Frequently Asked Questions
A full account of the WFO and what it is aiming to achieve has been published as an open-access paper in Taxon (World Flora Online: Placing taxonomists at the heart of a definitive and comprehensive global resource on the world's plants), and short answers to questions we are often asked are given below.
- What is World Flora Online?
WFO is a project to create an open-access web-based compendium of the world’s 400,000 species of vascular plants and mosses. It is a collaborative, international project, building upon existing knowledge and published Floras, checklists and revisions but will also require the collection and generation of new information on poorly known plant groups and plants in unexplored regions.
- Why Create a World Flora Online?
In 2010, the updated Global Strategy for Plant Conservation (GSPC) of the U.N. Convention on Biological Diversity included as its first target (Target 1) the need for 'An online flora of all known plants.' With this background in mind, in January 2012 the Missouri Botanical Garden hosted a meeting with representatives from three other institutions, the New York Botanical Garden, the Royal Botanic Garden Edinburgh, and the Royal Botanic Gardens, Kew—all members of the Global Partnership for Plant Conservation (GPPC)—to discuss how to achieve GSPC Target 1 by 2020. The meeting outlined the scope and content of the WFO and initiated an international consortium of institutions and organizations to collaborate on providing that content.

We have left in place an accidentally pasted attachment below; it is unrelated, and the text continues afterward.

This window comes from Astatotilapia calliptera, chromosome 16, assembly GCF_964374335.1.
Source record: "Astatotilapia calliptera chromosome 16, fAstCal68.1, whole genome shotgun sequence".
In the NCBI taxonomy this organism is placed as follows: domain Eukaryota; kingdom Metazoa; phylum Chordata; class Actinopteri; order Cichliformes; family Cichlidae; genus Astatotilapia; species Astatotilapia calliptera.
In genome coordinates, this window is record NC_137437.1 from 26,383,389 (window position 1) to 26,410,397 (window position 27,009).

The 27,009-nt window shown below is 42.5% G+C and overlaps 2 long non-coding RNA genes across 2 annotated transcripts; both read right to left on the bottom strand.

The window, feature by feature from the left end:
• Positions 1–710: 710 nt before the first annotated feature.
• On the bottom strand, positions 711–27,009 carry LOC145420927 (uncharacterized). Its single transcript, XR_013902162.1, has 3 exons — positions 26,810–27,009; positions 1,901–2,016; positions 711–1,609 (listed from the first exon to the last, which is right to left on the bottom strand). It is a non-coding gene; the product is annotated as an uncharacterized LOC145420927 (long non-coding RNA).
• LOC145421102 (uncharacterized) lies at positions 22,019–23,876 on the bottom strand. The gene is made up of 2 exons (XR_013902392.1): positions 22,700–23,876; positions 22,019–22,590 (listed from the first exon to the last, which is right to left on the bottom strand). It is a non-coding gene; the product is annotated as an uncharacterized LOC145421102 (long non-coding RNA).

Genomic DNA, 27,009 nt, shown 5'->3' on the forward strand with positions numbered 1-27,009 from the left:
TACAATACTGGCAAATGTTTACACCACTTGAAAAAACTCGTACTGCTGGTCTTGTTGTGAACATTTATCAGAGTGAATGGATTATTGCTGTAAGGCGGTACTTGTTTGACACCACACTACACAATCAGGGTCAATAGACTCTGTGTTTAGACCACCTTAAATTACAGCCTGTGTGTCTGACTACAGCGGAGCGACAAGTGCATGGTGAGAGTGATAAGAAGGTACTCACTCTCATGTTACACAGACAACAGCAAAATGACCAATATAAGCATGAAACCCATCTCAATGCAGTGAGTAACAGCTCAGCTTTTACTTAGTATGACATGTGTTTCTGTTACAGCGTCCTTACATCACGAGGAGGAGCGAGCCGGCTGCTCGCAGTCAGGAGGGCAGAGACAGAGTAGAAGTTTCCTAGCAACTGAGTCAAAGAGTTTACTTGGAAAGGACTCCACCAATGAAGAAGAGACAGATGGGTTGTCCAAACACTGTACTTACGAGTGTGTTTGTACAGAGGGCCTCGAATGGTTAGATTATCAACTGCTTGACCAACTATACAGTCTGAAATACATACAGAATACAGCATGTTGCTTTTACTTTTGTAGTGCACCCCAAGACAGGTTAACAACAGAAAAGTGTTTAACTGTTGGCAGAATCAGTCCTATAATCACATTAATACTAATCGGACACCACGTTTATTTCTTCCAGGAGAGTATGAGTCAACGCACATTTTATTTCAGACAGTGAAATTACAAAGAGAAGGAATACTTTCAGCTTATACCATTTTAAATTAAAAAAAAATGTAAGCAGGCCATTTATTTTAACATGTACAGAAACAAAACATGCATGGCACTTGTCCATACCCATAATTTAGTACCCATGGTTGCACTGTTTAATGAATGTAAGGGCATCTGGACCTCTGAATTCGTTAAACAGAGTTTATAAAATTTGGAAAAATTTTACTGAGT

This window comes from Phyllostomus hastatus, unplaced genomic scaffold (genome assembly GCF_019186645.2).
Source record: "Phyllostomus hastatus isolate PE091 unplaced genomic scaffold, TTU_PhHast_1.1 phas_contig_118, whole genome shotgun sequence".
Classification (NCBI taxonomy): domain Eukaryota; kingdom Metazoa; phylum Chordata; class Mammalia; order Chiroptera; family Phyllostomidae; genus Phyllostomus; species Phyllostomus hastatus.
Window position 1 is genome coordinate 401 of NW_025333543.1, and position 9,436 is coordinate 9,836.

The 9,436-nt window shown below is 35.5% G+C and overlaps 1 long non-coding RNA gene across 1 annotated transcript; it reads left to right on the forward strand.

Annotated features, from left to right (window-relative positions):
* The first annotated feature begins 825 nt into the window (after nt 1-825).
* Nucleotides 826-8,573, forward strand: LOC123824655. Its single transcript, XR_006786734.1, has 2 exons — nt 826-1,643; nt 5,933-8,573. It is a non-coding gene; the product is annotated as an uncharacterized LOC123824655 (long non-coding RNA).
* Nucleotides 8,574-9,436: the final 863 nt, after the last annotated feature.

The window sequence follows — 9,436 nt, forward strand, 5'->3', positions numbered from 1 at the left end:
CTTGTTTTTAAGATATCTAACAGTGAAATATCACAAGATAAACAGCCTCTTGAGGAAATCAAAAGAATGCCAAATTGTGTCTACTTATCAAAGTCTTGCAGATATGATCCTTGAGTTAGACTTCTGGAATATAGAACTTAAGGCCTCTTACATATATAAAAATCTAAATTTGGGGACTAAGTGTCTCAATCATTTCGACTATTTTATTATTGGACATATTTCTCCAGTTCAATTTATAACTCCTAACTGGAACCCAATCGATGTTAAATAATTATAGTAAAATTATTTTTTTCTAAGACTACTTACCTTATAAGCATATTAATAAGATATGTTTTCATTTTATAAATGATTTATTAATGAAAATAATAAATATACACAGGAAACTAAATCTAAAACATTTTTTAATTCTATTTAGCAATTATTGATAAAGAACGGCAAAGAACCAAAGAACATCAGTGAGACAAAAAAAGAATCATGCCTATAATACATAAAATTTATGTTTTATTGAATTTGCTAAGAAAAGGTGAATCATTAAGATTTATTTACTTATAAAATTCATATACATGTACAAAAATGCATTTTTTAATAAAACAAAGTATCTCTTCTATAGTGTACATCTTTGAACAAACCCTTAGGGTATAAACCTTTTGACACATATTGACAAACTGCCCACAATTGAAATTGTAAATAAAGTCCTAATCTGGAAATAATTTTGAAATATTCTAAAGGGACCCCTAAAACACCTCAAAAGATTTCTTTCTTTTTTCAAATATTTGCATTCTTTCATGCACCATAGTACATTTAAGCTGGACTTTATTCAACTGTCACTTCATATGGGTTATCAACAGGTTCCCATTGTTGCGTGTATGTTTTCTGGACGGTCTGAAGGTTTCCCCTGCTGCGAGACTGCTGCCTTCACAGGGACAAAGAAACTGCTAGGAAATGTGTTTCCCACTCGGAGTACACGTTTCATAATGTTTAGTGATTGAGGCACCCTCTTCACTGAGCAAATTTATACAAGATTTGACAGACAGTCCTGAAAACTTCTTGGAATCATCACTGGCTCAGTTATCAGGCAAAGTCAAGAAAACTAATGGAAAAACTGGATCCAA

- Who is involved in World Flora Online?
By the end of 2020 the WFO Consortium included 51 international institutions and organizations. This number continues to grow as more organizations sign the Partner MoU and join WFO. A complete list of current signatories is given on the Consortium Members page.
- How is the World Flora Online organization managed and supported? What is its organizational structure?
All WFO Consortium members are members of the WFO Council which meets twice each year, hosted by a member institution or virtually. There are three working groups within the Council: a Technical Working Group, involved in the management of the web portal and the data; a Taxonomic Working Group, in charge of the Taxonomic Backbone and Content for the WFO.; and a Communications Working Group, which focuses on disseminating WFO’s activities. The Council and the working groups are co-chaired by members elected at each physical meeting of council for the following year. The Council engages with existing Taxonomic Expert Networks (TENs) and delegates to them responsibility for providing reviewed information for all validly published names and their classification for particular plant groups (usually a specific family or several families). The WFO aims to foster the development of TENs where none exist at present.
- How is WFO funded?
Consortium members provide funding for their own staff to participate in WFO. There are no membership fees. Google provides cloud credits used for hosting the WFO website. Some Consortium members have received funding to support their WFO activities, and these are acknowledged on the Who we are page.
- What taxonomic groups are included in World Flora Online?
World Flora Online contains all plant groups: bryophytes, pteridophytes, gymnosperms and angiosperms.
- What geographical areas are covered by WFO?
All areas of the world are included in WFO with emphasis on the national level.
- What type of information is included in a World Flora Online species treatment?
The goal is to provide the current accepted name and taxonomic position for each species, as well as a description and illustration. A complete WFO record for a species could include these data elements: